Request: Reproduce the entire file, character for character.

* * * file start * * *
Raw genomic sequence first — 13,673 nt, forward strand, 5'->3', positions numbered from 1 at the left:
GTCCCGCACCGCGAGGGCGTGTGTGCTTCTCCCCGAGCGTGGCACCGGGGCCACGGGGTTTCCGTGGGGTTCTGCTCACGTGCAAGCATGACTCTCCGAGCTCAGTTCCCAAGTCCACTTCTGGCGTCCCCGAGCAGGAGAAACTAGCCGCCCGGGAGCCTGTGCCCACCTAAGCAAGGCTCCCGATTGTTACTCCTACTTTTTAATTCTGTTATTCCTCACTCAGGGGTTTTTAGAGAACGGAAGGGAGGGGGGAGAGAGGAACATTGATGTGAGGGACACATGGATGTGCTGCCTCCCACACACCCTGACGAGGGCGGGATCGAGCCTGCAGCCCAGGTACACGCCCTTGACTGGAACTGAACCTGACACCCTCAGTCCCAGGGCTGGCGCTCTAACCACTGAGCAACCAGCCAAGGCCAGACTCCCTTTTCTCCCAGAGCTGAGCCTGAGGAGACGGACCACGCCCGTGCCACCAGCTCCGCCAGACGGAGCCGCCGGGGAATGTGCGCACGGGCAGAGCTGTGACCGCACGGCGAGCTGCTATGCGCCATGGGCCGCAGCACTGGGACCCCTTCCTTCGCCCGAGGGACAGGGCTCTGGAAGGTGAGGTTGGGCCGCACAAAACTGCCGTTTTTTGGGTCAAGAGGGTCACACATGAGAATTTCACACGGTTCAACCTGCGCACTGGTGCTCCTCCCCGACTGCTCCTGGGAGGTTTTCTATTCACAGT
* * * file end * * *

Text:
Raw genomic sequence first — 13,673 nt, forward strand, 5'->3', positions numbered from 1 at the left:
GTCCCGCACCGCGAGGGCGTGTGTGCTTCTCCCCGAGCGTGGCACCGGGGCCACGGGGTTTCCGTGGGGTTCTGCTCACGTGCAAGCATGACTCTCCGAGCTCAGTTCCCAAGTCCACTTCTGGCGTCCCCGAGCAGGAGAAACTAGCCGCCCGGGAGCCTGTGCCCACCTAAGCAAGGCTCCCGATTGTTACTCCTACTTTTTAATTCTGTTATTCCTCACTCAGGGGTTTTTAGAGAACGGAAGGGAGGGGGGAGAGAGGAACATTGATGTGAGGGACACATGGATGTGCTGCCTCCCACACACCCTGACGAGGGCGGGATCGAGCCTGCAGCCCAGGTACACGCCCTTGACTGGAACTGAACCTGACACCCTCAGTCCCAGGGCTGGCGCTCTAACCACTGAGCAACCAGCCAAGGCCAGACTCCCTTTTCTCCCAGAGCTGAGCCTGAGGAGACGGACCACGCCCGTGCCACCAGCTCCGCCAGACGGAGCCGCCGGGGAATGTGCGCACGGGCAGAGCTGTGACCGCACGGCGAGCTGCTATGCGCCATGGGCCGCAGCACTGGGACCCCTTCCTTCGCCCGAGGGACAGGGCTCTGGAAGGTGAGGTTGGGCCGCACAAAACTGCCGTTTTTTGGGTCAAGAGGGTCACACATGAGAATTTCACACGGTTCAACCTGCGCACTGGTGCTCCTCCCCGACTGCTCCTGGGAGGTTTTCTATTCACAGT